Becoming Faces and Voices of Recovery
The Salt River Pima-Maricopa Indian Community Behavioral Health Program hosted the 16th Annual Intensive Outpatient Program (IOP) Alumni Dinner at the Salt River Community Building on October 7.
Dozens gathered to celebrate with eight Community members who have gone through the program to become the faces and voices of recovery.
More than 23 million Americans are in recovery from addiction to alcohol or drugs. These eight IOP alumni took it upon themselves to make a positive change, and the event was a night for these men and women to receive recognition and support from family, friends and their Community.
|The dozens in attendance listened as Council member Ricardo Leonard spoke about his life experiences and offered words of encouragement for those currently in recovery.|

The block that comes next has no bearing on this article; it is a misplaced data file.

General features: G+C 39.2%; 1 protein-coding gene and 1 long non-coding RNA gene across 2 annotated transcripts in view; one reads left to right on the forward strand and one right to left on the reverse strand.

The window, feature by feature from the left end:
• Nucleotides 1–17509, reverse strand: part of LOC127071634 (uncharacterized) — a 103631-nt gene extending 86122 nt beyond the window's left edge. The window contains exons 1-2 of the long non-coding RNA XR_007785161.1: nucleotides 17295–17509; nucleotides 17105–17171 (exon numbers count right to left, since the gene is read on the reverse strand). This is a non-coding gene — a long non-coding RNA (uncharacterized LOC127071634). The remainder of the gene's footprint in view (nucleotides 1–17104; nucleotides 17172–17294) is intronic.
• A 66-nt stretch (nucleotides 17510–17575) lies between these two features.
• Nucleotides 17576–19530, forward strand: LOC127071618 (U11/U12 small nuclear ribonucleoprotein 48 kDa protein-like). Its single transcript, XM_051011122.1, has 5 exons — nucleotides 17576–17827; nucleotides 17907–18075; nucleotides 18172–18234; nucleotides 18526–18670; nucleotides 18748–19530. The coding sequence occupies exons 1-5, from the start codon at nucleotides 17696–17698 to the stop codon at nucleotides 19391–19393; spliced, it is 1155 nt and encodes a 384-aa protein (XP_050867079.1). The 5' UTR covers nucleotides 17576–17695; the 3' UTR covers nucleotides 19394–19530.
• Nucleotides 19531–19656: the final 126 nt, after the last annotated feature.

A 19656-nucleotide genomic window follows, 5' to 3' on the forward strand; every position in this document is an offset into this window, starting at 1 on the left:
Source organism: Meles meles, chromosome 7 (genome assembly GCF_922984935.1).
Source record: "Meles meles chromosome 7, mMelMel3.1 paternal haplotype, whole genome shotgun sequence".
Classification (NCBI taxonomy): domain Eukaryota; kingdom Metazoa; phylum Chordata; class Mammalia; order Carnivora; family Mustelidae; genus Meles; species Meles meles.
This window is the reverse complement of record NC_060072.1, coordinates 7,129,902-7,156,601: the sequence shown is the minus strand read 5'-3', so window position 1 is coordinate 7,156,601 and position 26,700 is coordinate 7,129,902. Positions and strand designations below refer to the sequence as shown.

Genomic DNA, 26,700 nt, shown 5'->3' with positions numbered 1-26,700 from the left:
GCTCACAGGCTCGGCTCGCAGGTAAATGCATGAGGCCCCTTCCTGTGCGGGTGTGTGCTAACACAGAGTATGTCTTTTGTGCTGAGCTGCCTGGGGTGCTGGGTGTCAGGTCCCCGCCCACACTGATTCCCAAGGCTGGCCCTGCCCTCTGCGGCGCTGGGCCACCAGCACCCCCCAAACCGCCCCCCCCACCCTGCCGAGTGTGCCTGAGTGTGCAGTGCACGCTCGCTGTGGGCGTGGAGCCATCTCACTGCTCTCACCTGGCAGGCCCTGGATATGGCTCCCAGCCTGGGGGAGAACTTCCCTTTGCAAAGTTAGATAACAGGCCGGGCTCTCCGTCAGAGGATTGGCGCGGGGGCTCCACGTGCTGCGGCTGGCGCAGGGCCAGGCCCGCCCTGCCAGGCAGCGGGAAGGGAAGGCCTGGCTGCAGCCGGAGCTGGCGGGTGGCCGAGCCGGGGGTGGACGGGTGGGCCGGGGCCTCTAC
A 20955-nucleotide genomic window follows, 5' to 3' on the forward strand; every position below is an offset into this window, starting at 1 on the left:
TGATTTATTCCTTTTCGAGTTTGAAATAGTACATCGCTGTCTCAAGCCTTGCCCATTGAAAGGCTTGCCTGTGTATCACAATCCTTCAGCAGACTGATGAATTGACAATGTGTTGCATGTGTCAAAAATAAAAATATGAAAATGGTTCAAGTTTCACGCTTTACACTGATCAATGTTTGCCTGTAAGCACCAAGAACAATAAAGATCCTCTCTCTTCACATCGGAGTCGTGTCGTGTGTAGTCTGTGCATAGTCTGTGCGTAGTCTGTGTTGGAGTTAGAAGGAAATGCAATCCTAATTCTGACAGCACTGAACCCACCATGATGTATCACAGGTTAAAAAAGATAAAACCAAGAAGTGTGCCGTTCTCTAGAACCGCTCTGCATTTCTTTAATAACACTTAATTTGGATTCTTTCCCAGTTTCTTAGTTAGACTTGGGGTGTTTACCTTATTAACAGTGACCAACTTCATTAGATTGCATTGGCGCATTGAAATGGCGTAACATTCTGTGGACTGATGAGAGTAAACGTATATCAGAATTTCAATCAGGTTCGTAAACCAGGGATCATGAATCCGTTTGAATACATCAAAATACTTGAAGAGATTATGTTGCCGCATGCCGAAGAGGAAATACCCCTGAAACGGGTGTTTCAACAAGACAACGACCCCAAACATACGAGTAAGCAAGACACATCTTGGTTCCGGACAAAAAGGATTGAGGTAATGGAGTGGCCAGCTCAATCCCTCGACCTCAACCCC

“I took the cotton out of my ears and put it in my mouth. I wanted to be clean and sober. Like everyone else, I’ve been through my trials and I lost myself back then. I got involved in other things I shouldn’t have gotten involved with,” said Ramirez, who changed her lifestyle and has been sober for 22 years.
“We have a pretty good program for our Community members. I love working for my Community here. Even if you feel like you’re not ready, I always believe that you can make positive changes in your life. Once your thinking starts changing, your behavior will follow. I believe in my Community,” added Ramirez.
|Family, friends and collegues showed up to support those who are currently in recovery.|
The evening continued with the viewing of Faces of Recovery, a film put together by the SRPMIC-TV staff. The film features the heart-wrenching stories of seven Community members who lost everything, except their lives. They shared their darkest secrets and somehow found it within themselves to rediscover their passion for life.
|Information booths were set up for those who wanted more information.|
The alumni celebrated throughout the evening with laughs, hugs, tears, encouragement and hope.
For more information, contact the SRPMIC Behavioral Health Program at (480) 362-5707.